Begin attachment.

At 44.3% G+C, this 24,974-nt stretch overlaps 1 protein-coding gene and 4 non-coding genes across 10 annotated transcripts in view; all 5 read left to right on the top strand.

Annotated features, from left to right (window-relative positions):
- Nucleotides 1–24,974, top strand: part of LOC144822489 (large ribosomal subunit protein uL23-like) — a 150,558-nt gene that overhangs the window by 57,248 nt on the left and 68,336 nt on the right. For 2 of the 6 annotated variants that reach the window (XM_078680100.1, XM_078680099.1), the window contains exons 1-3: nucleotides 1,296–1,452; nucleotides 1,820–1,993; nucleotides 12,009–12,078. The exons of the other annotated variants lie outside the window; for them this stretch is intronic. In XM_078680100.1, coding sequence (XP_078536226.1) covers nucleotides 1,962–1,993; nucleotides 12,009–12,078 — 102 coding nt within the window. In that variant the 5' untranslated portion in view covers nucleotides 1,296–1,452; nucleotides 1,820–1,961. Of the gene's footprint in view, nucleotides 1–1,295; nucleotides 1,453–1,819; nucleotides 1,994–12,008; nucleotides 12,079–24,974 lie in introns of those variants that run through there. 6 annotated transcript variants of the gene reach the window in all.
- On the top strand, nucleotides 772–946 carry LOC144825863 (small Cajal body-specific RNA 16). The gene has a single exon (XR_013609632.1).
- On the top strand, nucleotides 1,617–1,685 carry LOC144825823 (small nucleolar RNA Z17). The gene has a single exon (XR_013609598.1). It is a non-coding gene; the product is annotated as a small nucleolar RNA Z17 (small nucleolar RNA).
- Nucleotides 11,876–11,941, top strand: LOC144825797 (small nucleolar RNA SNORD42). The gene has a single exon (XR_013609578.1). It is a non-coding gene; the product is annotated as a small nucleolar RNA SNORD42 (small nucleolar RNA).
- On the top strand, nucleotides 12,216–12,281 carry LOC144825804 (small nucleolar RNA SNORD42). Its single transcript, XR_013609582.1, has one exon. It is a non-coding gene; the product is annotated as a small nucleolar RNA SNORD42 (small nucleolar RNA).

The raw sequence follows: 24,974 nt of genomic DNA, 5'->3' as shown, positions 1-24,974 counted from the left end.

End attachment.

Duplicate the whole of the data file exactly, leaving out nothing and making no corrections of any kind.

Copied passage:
At 44.3% G+C, this 24,974-nt stretch overlaps 1 protein-coding gene and 4 non-coding genes across 10 annotated transcripts in view; all 5 read left to right on the top strand.

Annotated features, from left to right (window-relative positions):
- Nucleotides 1–24,974, top strand: part of LOC144822489 (large ribosomal subunit protein uL23-like) — a 150,558-nt gene that overhangs the window by 57,248 nt on the left and 68,336 nt on the right. For 2 of the 6 annotated variants that reach the window (XM_078680100.1, XM_078680099.1), the window contains exons 1-3: nucleotides 1,296–1,452; nucleotides 1,820–1,993; nucleotides 12,009–12,078. The exons of the other annotated variants lie outside the window; for them this stretch is intronic. In XM_078680100.1, coding sequence (XP_078536226.1) covers nucleotides 1,962–1,993; nucleotides 12,009–12,078 — 102 coding nt within the window. In that variant the 5' untranslated portion in view covers nucleotides 1,296–1,452; nucleotides 1,820–1,961. Of the gene's footprint in view, nucleotides 1–1,295; nucleotides 1,453–1,819; nucleotides 1,994–12,008; nucleotides 12,079–24,974 lie in introns of those variants that run through there. 6 annotated transcript variants of the gene reach the window in all.
- On the top strand, nucleotides 772–946 carry LOC144825863 (small Cajal body-specific RNA 16). The gene has a single exon (XR_013609632.1).
- On the top strand, nucleotides 1,617–1,685 carry LOC144825823 (small nucleolar RNA Z17). The gene has a single exon (XR_013609598.1). It is a non-coding gene; the product is annotated as a small nucleolar RNA Z17 (small nucleolar RNA).
- Nucleotides 11,876–11,941, top strand: LOC144825797 (small nucleolar RNA SNORD42). The gene has a single exon (XR_013609578.1). It is a non-coding gene; the product is annotated as a small nucleolar RNA SNORD42 (small nucleolar RNA).
- On the top strand, nucleotides 12,216–12,281 carry LOC144825804 (small nucleolar RNA SNORD42). Its single transcript, XR_013609582.1, has one exon. It is a non-coding gene; the product is annotated as a small nucleolar RNA SNORD42 (small nucleolar RNA).

The raw sequence follows: 24,974 nt of genomic DNA, 5'->3' as shown, positions 1-24,974 counted from the left end.